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Original research
Armband activity monitor data do not correlate with reported pain scores in patients receiving vertebroplasty
  1. Justin G Peacock1,
  2. Roanna L Vine2,
  3. Jennifer S McDonald2,
  4. Paul J Novotny3,
  5. David F Kallmes2
  1. 1Department of Diagnostic Radiology, San Antonio Uniformed Services Health Education Consortium, Fort Sam Houston, Texas, USA
  2. 2Division of Neuroradiology, Department of Radiology, Mayo Clinic College of Medicine, Rochester, Minnesota, USA
  3. 3Department of Biomedical Statistics and Informatics, Mayo Clinic College of Medicine, Rochester, Minnesota, USA
  1. Correspondence to Dr David F Kallmes, Department of Radiology, Division of Neuroradiology, Mayo Clinic College of Medicine, 200 First St SW, Rochester, MN 55905, USA; Kallmes.david{at}mayo.edu

Abstract

Background Prior research on the efficacy of vertebroplasty has focused primarily on subjective, patient-reported outcomes.

Objective To apply an armband activity monitor (SenseWear by BodyMedia Inc, USA) to patients presenting for consideration for vertebroplasty and to determine the correlation between patient-reported outcomes and quantitative activity metrics at baseline and 30 days after presentation.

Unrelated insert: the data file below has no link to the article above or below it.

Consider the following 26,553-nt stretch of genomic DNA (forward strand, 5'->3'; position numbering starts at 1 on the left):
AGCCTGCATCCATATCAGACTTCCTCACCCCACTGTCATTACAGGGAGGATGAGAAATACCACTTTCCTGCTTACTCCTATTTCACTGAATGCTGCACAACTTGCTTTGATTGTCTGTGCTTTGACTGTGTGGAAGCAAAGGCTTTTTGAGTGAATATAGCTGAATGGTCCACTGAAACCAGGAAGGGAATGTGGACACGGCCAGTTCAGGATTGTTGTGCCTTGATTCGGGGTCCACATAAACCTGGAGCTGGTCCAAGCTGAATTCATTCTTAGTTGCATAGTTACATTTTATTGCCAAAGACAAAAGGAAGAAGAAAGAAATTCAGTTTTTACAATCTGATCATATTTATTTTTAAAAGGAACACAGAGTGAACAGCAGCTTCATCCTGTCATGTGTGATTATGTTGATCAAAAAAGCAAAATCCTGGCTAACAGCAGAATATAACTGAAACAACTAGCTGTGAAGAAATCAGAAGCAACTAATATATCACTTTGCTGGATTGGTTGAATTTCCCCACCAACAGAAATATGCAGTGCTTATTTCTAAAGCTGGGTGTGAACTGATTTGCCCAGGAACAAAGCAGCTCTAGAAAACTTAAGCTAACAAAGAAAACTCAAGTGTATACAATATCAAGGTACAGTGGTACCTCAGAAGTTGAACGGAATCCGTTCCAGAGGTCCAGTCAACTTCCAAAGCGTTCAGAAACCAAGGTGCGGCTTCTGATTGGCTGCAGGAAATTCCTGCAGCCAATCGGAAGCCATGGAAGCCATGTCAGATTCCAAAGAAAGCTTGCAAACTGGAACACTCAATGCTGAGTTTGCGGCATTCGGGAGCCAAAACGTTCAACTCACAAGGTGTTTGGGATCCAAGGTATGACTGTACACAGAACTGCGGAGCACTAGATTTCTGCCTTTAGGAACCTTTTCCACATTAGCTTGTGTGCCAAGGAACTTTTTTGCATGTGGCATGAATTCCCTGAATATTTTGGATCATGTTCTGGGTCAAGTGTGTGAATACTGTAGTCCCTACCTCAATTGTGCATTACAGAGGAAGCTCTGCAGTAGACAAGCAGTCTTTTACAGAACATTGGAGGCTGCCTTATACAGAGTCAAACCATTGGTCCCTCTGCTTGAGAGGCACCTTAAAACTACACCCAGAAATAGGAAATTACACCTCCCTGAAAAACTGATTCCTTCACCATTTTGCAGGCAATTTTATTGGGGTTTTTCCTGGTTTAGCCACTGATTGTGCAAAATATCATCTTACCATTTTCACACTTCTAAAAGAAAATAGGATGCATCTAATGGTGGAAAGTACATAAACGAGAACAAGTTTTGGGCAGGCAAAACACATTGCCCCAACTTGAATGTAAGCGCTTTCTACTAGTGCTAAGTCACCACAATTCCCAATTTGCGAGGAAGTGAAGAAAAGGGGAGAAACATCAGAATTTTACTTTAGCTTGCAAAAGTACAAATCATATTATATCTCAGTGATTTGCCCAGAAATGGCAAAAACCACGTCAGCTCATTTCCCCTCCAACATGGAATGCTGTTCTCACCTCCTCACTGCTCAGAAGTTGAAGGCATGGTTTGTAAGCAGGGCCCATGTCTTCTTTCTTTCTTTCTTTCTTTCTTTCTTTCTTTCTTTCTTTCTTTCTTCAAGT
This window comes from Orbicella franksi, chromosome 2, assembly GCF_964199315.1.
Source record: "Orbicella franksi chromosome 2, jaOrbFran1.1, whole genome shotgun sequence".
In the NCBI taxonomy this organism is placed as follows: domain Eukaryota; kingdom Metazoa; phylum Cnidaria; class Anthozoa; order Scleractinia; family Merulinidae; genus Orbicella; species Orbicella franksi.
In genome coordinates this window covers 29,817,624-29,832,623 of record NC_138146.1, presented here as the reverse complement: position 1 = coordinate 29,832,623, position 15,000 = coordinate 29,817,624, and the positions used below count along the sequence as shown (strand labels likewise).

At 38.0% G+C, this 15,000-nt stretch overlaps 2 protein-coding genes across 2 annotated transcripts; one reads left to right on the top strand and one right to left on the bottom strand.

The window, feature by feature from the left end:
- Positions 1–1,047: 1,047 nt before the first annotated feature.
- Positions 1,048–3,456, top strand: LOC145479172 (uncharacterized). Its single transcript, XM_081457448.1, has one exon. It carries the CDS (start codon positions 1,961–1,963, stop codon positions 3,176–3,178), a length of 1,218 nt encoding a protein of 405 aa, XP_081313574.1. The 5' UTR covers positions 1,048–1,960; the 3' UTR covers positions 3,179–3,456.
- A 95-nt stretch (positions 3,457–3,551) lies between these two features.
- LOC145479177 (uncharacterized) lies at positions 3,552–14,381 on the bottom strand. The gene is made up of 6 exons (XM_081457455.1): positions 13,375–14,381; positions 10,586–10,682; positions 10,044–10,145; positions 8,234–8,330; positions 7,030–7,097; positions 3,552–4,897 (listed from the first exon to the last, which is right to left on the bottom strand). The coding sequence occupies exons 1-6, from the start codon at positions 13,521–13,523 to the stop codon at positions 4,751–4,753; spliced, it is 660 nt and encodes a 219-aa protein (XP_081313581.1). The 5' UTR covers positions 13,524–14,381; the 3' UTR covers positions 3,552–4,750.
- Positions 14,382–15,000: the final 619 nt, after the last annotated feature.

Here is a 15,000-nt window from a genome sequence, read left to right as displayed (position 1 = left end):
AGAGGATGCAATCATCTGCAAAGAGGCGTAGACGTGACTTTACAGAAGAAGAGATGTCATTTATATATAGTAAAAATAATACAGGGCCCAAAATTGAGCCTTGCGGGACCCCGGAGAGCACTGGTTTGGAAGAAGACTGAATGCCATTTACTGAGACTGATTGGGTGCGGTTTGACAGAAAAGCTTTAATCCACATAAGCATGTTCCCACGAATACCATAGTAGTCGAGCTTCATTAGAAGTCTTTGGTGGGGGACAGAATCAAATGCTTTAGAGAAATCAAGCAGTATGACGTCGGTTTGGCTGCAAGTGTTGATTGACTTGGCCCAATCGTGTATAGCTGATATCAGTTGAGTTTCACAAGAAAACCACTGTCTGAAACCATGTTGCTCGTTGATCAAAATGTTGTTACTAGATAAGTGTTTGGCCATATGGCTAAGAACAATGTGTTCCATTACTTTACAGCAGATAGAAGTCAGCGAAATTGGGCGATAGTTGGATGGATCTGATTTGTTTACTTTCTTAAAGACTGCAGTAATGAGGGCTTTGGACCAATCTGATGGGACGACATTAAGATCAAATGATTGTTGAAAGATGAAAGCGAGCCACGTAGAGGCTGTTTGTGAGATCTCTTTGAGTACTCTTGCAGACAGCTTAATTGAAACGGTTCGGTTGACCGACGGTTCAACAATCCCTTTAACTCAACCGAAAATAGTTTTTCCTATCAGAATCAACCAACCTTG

Materials and methods Nineteen patients were enrolled (15 receiving vertebroplasty, 4 not receiving vertebroplasty). Patients reported their average pain over the past 24 hours and completed the Roland–Morris disability questionnaire at baseline and 30 days. Patients wore the SenseWear Armband activity monitor for a median of 4 days at baseline and at the 30-day time period to assess steps, metabolic equivalents expended, sedentary activity time, moderate activity time, sleep efficiency, and total sleep time. Pain and disability scores were correlated with activity monitor metrics using linear regression analysis.

Results Changes in reported average pain in the past 24 hours and disability scores were not significantly different between vertebroplasty and non-vertebroplasty groups (p>0.05). Changes in activity monitor data were not significantly different between the vertebroplasty and non-vertebroplasty groups (p>0.05). None of the correlations between the reported pain or disability scores and the activity monitor data were significant.

Conclusions Activity monitors can be used to objectively record changes in activity following vertebroplasty procedures. Patient-reported pain or disability scores do not correlate with activity monitor-measured activity or sleep metrics.

  • Spine
  • Device
  • Thoracic
  • Lumbosacral

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